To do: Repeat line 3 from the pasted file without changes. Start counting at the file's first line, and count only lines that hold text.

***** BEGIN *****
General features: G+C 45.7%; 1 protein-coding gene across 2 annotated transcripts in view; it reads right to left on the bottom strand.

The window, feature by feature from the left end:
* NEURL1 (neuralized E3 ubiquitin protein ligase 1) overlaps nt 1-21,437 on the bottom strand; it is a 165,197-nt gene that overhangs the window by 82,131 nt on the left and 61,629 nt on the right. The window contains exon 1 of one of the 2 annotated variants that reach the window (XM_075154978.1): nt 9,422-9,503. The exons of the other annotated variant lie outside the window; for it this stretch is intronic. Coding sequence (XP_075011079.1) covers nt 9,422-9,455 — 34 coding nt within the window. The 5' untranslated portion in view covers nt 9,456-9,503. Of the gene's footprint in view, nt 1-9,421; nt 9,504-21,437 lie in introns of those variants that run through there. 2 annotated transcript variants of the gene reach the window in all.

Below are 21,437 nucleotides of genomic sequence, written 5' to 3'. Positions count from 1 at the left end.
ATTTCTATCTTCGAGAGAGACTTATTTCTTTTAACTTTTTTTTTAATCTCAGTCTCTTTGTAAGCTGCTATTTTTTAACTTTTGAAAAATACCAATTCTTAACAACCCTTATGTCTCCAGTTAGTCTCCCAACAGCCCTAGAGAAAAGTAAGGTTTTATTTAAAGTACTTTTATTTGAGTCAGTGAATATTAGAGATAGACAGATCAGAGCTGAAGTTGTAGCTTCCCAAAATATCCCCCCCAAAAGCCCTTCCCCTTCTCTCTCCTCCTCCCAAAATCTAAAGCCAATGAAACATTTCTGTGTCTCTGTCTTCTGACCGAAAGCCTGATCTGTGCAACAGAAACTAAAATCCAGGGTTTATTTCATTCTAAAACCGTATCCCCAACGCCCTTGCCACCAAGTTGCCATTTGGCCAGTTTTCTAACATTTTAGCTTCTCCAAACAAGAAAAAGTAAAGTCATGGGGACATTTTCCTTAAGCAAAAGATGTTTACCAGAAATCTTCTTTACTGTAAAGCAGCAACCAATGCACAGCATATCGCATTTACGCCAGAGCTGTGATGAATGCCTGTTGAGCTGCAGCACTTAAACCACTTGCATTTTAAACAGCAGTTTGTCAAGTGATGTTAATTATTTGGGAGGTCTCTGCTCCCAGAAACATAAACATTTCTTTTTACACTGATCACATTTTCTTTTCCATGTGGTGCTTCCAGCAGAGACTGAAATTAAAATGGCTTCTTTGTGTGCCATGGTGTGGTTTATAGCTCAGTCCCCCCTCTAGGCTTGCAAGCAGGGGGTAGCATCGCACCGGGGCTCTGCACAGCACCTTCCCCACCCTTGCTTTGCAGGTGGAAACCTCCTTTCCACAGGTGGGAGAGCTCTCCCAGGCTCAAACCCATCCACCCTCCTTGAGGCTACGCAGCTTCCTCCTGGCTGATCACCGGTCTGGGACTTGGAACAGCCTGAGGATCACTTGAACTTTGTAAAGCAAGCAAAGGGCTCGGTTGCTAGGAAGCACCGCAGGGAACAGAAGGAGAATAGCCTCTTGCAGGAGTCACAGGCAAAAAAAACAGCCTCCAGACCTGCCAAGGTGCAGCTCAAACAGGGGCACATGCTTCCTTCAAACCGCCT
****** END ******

* NEURL1 (neuralized E3 ubiquitin protein ligase 1) overlaps nt 1-21,437 on the bottom strand; it is a 165,197-nt gene that overhangs the window by 82,131 nt on the left and 61,629 nt on the right. The window contains exon 1 of one of the 2 annotated variants that reach the window (XM_075154978.1): nt 9,422-9,503. The exons of the other annotated variant lie outside the window; for it this stretch is intronic. Coding sequence (XP_075011079.1) covers nt 9,422-9,455 — 34 coding nt within the window. The 5' untranslated portion in view covers nt 9,456-9,503. Of the gene's footprint in view, nt 1-9,421; nt 9,504-21,437 lie in introns of those variants that run through there. 2 annotated transcript variants of the gene reach the window in all.